Clean Survivor: 1976 Chevrolet Camaro Type LT

This 1976 Camaro Rally Sport Type LT is a neat and tidy car that doesn’t need much to make it stand out. The body and paint look good, and it is mechanically strong. I have to thank our eagle-eyed Barn Finder Pat L for spotting the Camaro for us. Located in Moreno Valley, California, the Camaro has been listed for sale here on Craigslist. The owner is asking $7,500 for the clean classic.

The Bright Yellow paint on the Camaro appears to be in very nice condition. The same could be said of the Black, while the red pinstripes provide a nice contrast. It is a California car, so it doesn’t appear as though rust is a visible issue, and the owner doesn’t mention any issues under the car. The trim, chrome, and glass also appear to be in good condition. By the 1976 model year, the 2nd Generation Camaro was entering its seventh year of production, but options such as the Rally Sport pack did manage to keep the car looking relatively fresh.

The interior of the Camaro has survived the California sun really well, with the only major issue being some significant damage to the cover on the driver’s seat. This appears to be beyond repair, and a replacement will be on the cards. Otherwise, the remaining trim looks really good, and significantly, there are no signs of any deterioration to the dash pad, which is one of the first areas to show sun damage. Apart from the Rally gauges and cloth upholstery, the interior also features air conditioning and an AM/FM radio.

The owner doesn’t supply any engine photos, but we know that the Camaro is fitted with the 305ci V8 engine and 3-speed Hydramatic transmission. The owner does say that the Camaro runs and drives really well and that it has always been properly maintained. He also states that the vehicle has only covered 76,000 miles, but doesn’t mention whether he holds any evidence to verify this. The performance of the Camaro equipped as this one is was never anything to write home about. The engine produces 140hp, which is enough to propel the Camaro from 0-60 in 12.2 seconds, while the ¼ mile is covered in 18.8 seconds. There is no doubt that by this point in time, the Camaro was definitely more about pose power than performance.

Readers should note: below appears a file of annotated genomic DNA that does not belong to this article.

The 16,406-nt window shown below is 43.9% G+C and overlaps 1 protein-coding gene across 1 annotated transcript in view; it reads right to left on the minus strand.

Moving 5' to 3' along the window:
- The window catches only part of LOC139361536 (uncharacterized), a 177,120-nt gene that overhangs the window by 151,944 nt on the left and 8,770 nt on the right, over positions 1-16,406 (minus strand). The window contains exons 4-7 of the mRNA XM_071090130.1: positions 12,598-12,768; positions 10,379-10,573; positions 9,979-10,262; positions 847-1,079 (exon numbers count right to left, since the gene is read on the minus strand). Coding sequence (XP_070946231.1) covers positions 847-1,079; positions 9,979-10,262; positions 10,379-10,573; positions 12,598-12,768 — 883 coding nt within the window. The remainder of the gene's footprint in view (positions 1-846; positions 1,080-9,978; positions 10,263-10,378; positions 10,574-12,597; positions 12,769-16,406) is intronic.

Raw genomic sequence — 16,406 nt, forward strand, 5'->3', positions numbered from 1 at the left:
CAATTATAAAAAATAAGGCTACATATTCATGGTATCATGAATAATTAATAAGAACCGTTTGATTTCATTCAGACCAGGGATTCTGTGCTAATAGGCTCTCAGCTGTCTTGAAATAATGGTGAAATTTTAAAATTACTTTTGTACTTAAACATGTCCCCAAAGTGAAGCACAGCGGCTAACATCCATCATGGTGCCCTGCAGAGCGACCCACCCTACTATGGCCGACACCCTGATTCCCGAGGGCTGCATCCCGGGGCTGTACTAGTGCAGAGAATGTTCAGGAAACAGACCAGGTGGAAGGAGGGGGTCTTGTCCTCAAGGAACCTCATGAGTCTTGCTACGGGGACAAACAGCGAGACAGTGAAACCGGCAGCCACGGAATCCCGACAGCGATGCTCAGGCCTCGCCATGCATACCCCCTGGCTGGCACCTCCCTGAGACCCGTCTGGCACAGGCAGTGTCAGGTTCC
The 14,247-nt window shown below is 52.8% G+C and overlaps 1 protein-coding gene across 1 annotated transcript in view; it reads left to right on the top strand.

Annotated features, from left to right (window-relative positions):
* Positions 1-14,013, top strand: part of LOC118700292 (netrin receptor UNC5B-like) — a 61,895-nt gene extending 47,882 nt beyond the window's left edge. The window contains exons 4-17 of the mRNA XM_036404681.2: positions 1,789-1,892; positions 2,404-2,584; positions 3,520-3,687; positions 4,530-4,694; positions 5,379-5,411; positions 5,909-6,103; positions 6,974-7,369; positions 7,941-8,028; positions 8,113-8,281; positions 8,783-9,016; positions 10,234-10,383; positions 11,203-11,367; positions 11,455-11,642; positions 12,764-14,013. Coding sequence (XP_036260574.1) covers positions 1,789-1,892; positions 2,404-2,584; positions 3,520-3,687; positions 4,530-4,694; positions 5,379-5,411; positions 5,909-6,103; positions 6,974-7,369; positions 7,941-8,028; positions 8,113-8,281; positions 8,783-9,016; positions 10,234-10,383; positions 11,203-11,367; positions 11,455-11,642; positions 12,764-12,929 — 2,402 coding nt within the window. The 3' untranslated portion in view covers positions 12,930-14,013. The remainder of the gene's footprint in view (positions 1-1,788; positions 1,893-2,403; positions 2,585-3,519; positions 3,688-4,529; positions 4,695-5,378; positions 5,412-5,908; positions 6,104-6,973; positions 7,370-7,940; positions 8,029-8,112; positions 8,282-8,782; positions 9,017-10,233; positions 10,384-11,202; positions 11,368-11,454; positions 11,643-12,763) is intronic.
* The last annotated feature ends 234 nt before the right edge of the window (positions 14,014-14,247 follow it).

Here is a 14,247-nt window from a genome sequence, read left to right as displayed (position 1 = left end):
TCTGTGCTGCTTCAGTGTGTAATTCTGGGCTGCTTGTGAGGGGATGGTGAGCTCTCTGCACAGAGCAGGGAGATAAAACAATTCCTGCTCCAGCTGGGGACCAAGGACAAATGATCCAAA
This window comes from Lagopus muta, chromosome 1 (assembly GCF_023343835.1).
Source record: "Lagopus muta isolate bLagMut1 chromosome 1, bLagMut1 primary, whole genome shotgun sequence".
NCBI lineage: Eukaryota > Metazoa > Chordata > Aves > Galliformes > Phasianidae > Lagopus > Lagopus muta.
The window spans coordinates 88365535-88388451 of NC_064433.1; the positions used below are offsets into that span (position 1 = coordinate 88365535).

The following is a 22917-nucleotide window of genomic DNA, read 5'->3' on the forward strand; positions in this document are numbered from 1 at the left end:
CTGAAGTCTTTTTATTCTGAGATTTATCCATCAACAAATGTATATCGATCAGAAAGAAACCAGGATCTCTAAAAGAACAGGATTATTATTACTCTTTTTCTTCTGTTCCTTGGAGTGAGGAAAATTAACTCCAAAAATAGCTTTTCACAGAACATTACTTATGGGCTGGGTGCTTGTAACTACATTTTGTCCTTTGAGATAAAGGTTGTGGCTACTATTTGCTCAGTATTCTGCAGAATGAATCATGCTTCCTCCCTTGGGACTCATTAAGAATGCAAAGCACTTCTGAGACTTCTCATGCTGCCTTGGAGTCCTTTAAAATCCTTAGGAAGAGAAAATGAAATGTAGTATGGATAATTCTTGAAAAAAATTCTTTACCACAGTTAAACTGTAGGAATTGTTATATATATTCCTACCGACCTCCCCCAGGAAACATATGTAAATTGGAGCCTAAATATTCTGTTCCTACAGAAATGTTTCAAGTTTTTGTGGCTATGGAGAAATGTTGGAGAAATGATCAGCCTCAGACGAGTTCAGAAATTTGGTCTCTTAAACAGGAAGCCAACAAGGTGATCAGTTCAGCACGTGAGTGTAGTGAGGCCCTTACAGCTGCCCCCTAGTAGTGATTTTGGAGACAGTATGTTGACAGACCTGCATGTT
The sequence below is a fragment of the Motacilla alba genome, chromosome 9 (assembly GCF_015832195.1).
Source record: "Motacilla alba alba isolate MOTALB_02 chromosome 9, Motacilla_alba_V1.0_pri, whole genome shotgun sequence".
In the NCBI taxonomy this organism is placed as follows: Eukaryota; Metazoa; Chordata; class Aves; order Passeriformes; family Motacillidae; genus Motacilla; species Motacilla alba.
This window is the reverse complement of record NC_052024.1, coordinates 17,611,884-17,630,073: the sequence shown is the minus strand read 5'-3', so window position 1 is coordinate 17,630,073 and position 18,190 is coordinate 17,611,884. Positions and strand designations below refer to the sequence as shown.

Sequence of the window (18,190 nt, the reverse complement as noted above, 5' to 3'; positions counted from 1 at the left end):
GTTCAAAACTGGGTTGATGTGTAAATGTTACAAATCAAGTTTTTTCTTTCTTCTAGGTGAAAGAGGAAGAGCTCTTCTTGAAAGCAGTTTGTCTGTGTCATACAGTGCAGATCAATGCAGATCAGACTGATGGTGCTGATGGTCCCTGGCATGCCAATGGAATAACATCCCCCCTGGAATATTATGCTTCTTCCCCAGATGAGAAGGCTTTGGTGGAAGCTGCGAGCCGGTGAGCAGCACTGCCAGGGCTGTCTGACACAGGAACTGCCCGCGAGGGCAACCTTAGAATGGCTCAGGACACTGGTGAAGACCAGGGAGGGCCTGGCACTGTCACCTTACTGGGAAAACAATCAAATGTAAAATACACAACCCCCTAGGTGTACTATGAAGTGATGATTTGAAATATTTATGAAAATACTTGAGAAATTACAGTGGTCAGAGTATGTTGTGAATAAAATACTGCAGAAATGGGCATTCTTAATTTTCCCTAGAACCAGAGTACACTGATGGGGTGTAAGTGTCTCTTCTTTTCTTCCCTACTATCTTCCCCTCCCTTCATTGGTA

This Camaro is in good condition, and it appears that it needs little more than a cover on the driver’s seat to present really well. It is by no means a high-performance car, and in fact, it would probably be put to shame by a fair number of 4-cylinder cars today. However, if you are the sort of person who would like to own a car like this but craves better performance, then there are available options out there now which would deliver this improvement but would still allow the car to pass its smog test. Maybe that’s food for thought.